Born Rajvinder Singh, “Rajay”, as he is affectionately known, has come a long way in his pursuit of the arts. Not only is he an established musician, he is also a much sought after craftsman who gives his work willingly for charity auction. We had a chance to catch up with Rajay to find out more about his journey that will surely inspire many.

Rajay and his older brother, Harpinder Singh, were fans of the bhangra music scene in the 1990s and early 2000s. With artists like Malkit Singh and Sukhwinder Singh as well as groups like B21, Apna Sangeet and Punjabi MC pushing out great songs with amazing dhol beats, the brothers rallied their courage and asked their father to let them take up playing the dhol. While there was some resistance at first, eventually, their father bought them a dhol to share in 1997. Their father’s only requirement – be the best and play to a level that people would respect you.

The brothers had no musical training or teachers to guide them. All they had were their discmans and their dhol, and that was enough for them to slowly learn by listening to bhangra songs and practicing tirelessly to get the beats right. They were fortunate to also have an uncle who was active in the local neighbourhood Community Centre and Resident Committee activities. The brothers would be asked to perform at these events, which was where they built up the experience of playing in front of large audiences.

One night in 2008, while Rajay was dreaming as usual about Bhangra, he had a vision of himself performing with a dhol that shone like a beacon. The dhol had lights emanating from it and he knew that this was the beginning of a major evolution to his performances. His engineering background came in handy (Rajay currently works as a System Engineer at Singapore Technologies) as he quickly ruled out flourescent bulbs and made a trip toSim Lim Tower where he found strips of Light-Emiting Diodes (LEDs) that could be fixed onto the dhol along with a 12V battery. And so it was on Diwali night in 2008 that Singapore, and even the world, first saw “Lightning Dholi Rajay” give his inaugural performance at the then DXO club at the Esplanade.

When asked how he came up with “Lightning” as his moniker, he shared how he was inspired by his secondary school hockey club days where his team from Yuhua Secondary were called the “High Flyers”. No other school had a nickname and he felt that the pride his team had was something intangible that no one could take from them. Similarly, he felt that being just another great dholi was not enough and that creating an exciting persona would raise his profile in the scene.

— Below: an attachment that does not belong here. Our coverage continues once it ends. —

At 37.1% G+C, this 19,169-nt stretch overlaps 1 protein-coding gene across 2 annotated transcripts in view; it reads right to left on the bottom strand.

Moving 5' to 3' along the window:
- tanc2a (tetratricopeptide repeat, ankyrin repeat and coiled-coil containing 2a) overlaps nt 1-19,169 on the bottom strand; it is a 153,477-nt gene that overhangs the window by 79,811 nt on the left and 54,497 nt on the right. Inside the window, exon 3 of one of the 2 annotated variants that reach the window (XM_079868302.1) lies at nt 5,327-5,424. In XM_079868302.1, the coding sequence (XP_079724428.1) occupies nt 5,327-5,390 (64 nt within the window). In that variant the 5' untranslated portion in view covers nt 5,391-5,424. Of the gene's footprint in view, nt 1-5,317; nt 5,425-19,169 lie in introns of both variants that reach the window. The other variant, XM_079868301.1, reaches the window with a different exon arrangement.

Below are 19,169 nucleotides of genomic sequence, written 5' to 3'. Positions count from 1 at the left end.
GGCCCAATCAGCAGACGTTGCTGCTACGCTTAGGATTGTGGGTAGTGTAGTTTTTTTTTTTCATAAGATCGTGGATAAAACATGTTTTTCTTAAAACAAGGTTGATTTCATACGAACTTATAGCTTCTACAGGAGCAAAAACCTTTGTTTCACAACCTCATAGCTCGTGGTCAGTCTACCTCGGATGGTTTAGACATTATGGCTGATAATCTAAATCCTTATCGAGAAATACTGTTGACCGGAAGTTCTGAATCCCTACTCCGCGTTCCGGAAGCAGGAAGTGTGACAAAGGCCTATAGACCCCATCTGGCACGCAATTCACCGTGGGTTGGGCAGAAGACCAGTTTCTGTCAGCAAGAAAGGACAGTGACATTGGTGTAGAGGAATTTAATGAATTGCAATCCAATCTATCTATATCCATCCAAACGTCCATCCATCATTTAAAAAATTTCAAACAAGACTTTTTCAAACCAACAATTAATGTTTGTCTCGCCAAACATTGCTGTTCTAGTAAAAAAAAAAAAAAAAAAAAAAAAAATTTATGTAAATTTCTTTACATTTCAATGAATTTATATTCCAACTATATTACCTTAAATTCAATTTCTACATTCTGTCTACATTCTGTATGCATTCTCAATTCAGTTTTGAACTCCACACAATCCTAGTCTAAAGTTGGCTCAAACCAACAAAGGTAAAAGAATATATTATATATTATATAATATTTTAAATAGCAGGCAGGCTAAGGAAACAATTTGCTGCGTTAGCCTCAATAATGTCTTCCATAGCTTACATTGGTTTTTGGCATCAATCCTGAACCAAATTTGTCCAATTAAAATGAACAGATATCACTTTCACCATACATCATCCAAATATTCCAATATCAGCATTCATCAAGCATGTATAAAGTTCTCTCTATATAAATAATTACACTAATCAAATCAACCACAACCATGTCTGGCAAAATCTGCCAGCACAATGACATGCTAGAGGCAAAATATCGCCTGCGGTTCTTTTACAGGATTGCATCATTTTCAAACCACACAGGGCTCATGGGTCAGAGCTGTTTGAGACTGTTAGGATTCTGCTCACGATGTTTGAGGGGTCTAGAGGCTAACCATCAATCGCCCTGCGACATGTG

Over the years, Rajay has performed with pretty much all the bhangra groups in SIngapore, but the first was Bhangre de Sitare (BDS). Together, they have performed at various events and venues, including at the National Day Parade in 2001.

Rajay with dholis from various bhangra groups at YOG 2010!

Rajay’s first overseas gig as a dhol player came in 2006 when he performed in Bangkok, Thailand. The year after, he performed in Bali, Indonesia, and since then, Rajay has performed at destination weddings, corporate events, percussion or drumming festivals and awesome parties and concerts all over the world in countries like Chile, China, Australia, India, Myanmar and even Guam!

Rajay performing in Guam!

In addition to his solo gigs and performing with bhangra groups, Rajay also played with dhol groups. The first was when he formed the Singapore Dhol Squad by gathering dholis from various bhangra groups together.

Rajay has had many highlights in his performing career, especially after having performed with many famous singers and groups, including RDB, PBN, Mika Singh, Pritam SIngh, Sukhwinder Singh, Sukhbir Singh, Badshah and Punjabi MC! However, among them, a standout memory was when world-renowned Dholi Gurcharan Jit Mall of UK-based Dhol Blasters gave him a dhol in 2002 during a bhangra night organised by Apna DJ, DJ Bobby!